Over the past few decades, I’ve made a few attempts to talk about this experience with a variety of different people. What I find most disturbing about these conversations are the most common responses provided by other women:
- Nothing happened so they probably weren’t really after you.
- If they’d wanted to do something, they would have caught you.
- You’re being so negative, what if they were really nice?
- They were probably just trying to help you.
- You’re looking at it wrong.
- You don’t know they were after you. Maybe they were looking for something else.
- You’re exaggerating.
- You made it up, that didn’t happen; if it had, you’d be dead.
I’ve had similar conversations with men, some of whom were members of various security and protection services (e.g.: police, martial arts, etc.), and the most common reaction was this: you’re lucky to be alive.
I include this information here because I believe it’s an extremely important aspect to rape culture. Not only do we teach our children do not get raped instead of do not rape; we also train women to discount the experiences of others and view potentially deadly situations through a dangerously distorted lens.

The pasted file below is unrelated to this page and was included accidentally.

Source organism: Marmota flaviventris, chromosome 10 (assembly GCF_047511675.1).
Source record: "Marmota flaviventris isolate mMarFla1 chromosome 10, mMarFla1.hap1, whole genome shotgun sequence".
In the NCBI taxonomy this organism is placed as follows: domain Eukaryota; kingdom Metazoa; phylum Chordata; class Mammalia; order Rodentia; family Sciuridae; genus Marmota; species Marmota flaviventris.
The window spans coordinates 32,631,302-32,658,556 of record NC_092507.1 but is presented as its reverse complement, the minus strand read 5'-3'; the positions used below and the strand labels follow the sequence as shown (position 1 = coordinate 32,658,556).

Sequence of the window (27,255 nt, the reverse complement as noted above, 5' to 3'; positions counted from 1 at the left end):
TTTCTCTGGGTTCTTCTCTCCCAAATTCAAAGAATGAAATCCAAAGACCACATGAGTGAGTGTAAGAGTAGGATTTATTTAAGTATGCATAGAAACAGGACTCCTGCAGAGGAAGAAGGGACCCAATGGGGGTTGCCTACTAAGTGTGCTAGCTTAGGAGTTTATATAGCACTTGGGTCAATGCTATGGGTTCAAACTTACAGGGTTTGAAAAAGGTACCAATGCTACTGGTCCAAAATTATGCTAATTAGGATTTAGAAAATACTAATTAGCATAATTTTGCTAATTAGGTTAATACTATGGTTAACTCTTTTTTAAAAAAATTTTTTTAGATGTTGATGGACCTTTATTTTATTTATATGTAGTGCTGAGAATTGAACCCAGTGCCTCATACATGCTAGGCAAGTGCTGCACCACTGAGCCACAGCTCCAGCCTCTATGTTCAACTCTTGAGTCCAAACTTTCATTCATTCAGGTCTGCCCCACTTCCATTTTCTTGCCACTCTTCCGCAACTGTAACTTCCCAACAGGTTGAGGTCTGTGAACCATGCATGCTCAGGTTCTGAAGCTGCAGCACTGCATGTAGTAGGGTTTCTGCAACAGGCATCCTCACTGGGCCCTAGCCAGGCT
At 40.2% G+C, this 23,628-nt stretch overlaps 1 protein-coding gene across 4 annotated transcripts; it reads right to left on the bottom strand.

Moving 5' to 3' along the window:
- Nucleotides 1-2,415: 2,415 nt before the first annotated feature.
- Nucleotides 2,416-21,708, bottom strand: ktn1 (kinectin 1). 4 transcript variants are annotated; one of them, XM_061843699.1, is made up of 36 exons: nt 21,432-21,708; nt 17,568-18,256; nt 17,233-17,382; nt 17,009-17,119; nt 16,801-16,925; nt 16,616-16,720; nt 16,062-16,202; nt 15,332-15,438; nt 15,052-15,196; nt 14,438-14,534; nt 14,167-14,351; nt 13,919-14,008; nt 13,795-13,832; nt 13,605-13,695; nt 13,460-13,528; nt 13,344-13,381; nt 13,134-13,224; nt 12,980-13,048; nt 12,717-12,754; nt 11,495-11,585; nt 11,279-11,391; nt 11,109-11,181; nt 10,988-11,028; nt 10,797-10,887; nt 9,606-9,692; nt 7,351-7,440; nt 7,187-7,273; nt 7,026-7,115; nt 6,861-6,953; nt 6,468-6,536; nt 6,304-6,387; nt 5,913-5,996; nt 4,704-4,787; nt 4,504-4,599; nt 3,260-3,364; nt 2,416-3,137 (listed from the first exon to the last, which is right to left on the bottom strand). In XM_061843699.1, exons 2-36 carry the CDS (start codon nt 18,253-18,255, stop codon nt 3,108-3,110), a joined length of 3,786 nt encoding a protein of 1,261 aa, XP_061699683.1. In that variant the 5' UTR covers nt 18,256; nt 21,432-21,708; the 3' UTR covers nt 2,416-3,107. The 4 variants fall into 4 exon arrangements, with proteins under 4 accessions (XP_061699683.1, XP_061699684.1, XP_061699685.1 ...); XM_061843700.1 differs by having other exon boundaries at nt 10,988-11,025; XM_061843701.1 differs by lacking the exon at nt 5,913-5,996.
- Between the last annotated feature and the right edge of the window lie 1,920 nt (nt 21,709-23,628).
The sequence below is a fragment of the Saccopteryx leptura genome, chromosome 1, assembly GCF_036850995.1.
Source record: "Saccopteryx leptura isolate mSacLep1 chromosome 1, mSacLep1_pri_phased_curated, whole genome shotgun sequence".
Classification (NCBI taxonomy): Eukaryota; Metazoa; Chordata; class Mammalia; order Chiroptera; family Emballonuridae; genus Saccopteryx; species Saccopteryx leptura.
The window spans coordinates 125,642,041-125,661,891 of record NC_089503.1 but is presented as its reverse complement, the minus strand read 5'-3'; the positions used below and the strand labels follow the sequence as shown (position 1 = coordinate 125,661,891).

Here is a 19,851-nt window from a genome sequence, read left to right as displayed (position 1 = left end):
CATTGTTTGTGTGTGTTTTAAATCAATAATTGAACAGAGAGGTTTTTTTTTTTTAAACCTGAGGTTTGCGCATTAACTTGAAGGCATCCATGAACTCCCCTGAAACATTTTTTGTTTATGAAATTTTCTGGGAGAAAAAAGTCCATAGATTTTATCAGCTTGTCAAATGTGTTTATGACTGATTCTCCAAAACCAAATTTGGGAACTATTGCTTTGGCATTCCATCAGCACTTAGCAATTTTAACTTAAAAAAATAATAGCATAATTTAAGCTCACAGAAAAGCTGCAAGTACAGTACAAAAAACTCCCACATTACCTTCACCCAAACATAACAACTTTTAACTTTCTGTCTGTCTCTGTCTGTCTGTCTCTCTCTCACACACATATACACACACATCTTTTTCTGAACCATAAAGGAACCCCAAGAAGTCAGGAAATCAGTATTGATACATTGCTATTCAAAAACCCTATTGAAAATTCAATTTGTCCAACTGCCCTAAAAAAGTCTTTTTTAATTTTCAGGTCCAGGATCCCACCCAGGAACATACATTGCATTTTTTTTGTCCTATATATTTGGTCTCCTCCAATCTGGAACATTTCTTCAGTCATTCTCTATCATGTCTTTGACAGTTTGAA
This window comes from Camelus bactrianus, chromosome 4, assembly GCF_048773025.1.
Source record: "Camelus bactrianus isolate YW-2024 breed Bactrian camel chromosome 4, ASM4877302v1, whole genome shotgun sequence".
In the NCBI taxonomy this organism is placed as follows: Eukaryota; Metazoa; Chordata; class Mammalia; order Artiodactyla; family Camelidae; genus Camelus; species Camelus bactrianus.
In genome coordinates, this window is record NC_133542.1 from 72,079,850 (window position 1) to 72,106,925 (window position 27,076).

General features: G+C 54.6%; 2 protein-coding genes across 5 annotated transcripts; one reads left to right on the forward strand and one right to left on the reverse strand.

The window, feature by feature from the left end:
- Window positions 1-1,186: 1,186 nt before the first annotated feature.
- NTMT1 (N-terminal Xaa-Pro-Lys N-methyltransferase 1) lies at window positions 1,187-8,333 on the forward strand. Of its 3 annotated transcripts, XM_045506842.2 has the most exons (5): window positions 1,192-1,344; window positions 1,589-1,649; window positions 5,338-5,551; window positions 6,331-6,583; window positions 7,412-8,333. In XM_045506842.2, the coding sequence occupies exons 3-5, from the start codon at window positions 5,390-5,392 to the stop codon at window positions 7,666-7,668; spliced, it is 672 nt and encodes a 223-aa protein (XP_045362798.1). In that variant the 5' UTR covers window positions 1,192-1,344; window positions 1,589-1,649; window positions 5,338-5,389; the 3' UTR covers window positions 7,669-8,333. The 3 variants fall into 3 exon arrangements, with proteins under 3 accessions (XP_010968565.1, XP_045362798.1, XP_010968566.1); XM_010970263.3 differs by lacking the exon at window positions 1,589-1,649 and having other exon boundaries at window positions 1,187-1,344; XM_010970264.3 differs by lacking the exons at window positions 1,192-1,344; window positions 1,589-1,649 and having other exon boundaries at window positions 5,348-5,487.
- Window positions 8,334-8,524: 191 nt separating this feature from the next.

This is an example of something I call predatory excuse making. Sometimes people do it will full knowledge and ill-intent (e.g.: accessory to a crime). Sometimes it’s a response to complimentary manipulation (e.g.: I can’t believe that person would do something like that). Sometimes it’s born out of culturally enforced ignorance, naivete or an inability to face facts (see above).
The only people who benefit from predatory excuse making are the predators.
Think about that.